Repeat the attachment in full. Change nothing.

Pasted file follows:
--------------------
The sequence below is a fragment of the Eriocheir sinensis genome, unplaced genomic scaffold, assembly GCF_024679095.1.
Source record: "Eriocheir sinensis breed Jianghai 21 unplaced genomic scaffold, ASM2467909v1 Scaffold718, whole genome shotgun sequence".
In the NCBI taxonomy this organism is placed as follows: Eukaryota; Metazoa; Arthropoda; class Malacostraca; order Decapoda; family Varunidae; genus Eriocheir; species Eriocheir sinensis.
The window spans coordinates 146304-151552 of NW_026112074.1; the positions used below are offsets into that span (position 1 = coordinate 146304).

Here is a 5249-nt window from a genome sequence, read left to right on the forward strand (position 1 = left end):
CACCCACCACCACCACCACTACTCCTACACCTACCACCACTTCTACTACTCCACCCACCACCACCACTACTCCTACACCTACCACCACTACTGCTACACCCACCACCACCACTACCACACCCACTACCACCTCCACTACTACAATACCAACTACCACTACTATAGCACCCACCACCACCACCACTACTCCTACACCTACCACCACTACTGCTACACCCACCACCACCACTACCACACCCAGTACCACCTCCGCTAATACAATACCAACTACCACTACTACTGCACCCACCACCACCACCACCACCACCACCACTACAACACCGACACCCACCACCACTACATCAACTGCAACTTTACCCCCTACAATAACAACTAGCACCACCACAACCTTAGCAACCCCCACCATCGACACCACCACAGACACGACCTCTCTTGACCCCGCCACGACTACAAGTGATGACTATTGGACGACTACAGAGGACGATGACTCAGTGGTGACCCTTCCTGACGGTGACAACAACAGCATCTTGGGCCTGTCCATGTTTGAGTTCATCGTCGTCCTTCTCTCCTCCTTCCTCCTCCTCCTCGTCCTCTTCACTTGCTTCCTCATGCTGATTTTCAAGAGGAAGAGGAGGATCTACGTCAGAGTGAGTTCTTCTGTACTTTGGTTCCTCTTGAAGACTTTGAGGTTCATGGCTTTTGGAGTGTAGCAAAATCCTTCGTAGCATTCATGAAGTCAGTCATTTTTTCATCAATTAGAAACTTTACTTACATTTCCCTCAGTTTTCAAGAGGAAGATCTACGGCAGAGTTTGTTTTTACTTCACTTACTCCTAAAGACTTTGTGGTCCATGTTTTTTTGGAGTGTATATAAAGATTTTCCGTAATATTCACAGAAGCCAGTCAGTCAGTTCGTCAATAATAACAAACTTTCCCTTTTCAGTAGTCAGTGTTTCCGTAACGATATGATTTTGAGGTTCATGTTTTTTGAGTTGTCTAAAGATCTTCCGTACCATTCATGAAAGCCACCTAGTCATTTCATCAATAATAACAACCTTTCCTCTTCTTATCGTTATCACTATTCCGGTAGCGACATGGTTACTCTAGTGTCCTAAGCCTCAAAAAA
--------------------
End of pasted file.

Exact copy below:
The sequence below is a fragment of the Eriocheir sinensis genome, unplaced genomic scaffold, assembly GCF_024679095.1.
Source record: "Eriocheir sinensis breed Jianghai 21 unplaced genomic scaffold, ASM2467909v1 Scaffold718, whole genome shotgun sequence".
In the NCBI taxonomy this organism is placed as follows: Eukaryota; Metazoa; Arthropoda; class Malacostraca; order Decapoda; family Varunidae; genus Eriocheir; species Eriocheir sinensis.
The window spans coordinates 146304-151552 of NW_026112074.1; the positions used below are offsets into that span (position 1 = coordinate 146304).

Here is a 5249-nt window from a genome sequence, read left to right on the forward strand (position 1 = left end):
CACCCACCACCACCACCACTACTCCTACACCTACCACCACTTCTACTACTCCACCCACCACCACCACTACTCCTACACCTACCACCACTACTGCTACACCCACCACCACCACTACCACACCCACTACCACCTCCACTACTACAATACCAACTACCACTACTATAGCACCCACCACCACCACCACTACTCCTACACCTACCACCACTACTGCTACACCCACCACCACCACTACCACACCCAGTACCACCTCCGCTAATACAATACCAACTACCACTACTACTGCACCCACCACCACCACCACCACCACCACCACTACAACACCGACACCCACCACCACTACATCAACTGCAACTTTACCCCCTACAATAACAACTAGCACCACCACAACCTTAGCAACCCCCACCATCGACACCACCACAGACACGACCTCTCTTGACCCCGCCACGACTACAAGTGATGACTATTGGACGACTACAGAGGACGATGACTCAGTGGTGACCCTTCCTGACGGTGACAACAACAGCATCTTGGGCCTGTCCATGTTTGAGTTCATCGTCGTCCTTCTCTCCTCCTTCCTCCTCCTCCTCGTCCTCTTCACTTGCTTCCTCATGCTGATTTTCAAGAGGAAGAGGAGGATCTACGTCAGAGTGAGTTCTTCTGTACTTTGGTTCCTCTTGAAGACTTTGAGGTTCATGGCTTTTGGAGTGTAGCAAAATCCTTCGTAGCATTCATGAAGTCAGTCATTTTTTCATCAATTAGAAACTTTACTTACATTTCCCTCAGTTTTCAAGAGGAAGATCTACGGCAGAGTTTGTTTTTACTTCACTTACTCCTAAAGACTTTGTGGTCCATGTTTTTTTGGAGTGTATATAAAGATTTTCCGTAATATTCACAGAAGCCAGTCAGTCAGTTCGTCAATAATAACAAACTTTCCCTTTTCAGTAGTCAGTGTTTCCGTAACGATATGATTTTGAGGTTCATGTTTTTTGAGTTGTCTAAAGATCTTCCGTACCATTCATGAAAGCCACCTAGTCATTTCATCAATAATAACAACCTTTCCTCTTCTTATCGTTATCACTATTCCGGTAGCGACATGGTTACTCTAGTGTCCTAAGCCTCAAAAAA